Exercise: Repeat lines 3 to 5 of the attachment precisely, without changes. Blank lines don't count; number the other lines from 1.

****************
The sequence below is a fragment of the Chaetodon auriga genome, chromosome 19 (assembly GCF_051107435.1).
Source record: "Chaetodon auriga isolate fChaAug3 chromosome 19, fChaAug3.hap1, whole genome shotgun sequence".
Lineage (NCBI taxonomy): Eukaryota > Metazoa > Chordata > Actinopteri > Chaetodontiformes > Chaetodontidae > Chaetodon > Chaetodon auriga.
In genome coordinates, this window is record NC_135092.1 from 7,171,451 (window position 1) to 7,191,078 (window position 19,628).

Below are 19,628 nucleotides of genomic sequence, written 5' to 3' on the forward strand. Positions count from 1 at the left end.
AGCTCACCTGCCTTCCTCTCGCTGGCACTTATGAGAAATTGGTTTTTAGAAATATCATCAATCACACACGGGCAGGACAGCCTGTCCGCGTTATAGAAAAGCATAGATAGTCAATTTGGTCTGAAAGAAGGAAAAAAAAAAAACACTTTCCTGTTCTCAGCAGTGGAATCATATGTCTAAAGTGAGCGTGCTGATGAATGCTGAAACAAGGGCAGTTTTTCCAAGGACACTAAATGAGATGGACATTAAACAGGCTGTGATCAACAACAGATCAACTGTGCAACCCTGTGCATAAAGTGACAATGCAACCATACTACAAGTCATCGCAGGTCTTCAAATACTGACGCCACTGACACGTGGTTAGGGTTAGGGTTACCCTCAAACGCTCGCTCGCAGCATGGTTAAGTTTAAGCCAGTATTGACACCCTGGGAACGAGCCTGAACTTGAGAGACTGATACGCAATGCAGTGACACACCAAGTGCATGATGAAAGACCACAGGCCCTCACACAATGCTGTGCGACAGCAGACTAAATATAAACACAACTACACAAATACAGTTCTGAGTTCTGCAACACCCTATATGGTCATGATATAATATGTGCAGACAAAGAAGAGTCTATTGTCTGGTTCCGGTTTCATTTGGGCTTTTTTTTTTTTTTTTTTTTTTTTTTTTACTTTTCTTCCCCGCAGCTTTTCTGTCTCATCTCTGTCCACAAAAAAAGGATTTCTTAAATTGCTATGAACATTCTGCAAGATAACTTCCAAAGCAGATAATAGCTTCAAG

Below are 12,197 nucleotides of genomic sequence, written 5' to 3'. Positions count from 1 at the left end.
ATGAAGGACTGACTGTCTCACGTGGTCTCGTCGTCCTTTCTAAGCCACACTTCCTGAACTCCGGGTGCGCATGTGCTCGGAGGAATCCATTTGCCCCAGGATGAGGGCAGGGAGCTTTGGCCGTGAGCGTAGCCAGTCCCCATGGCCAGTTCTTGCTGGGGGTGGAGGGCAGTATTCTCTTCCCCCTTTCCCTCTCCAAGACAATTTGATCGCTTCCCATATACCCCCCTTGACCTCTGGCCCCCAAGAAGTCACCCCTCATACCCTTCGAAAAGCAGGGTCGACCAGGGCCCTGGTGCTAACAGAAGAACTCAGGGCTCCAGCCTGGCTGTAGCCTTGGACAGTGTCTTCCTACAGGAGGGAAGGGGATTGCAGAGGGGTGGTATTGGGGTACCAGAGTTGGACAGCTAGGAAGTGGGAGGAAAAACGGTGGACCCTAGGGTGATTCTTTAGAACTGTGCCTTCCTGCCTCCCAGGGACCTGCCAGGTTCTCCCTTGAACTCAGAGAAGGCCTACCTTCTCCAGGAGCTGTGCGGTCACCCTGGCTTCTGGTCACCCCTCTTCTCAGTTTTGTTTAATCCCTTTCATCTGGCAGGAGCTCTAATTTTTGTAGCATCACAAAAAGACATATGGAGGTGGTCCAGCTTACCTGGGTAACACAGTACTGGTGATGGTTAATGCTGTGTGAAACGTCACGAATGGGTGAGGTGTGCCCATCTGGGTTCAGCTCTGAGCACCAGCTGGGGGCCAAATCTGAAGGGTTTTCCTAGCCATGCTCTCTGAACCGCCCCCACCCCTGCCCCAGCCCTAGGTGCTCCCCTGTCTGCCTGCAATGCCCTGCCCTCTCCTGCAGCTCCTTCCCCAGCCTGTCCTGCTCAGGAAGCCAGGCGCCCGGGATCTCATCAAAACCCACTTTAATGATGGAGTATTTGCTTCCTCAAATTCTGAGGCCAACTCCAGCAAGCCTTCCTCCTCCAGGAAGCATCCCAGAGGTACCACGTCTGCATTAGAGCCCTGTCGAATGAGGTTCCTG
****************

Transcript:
Lineage (NCBI taxonomy): Eukaryota > Metazoa > Chordata > Actinopteri > Chaetodontiformes > Chaetodontidae > Chaetodon > Chaetodon auriga.
In genome coordinates, this window is record NC_135092.1 from 7,171,451 (window position 1) to 7,191,078 (window position 19,628).

Below are 19,628 nucleotides of genomic sequence, written 5' to 3' on the forward strand. Positions count from 1 at the left end.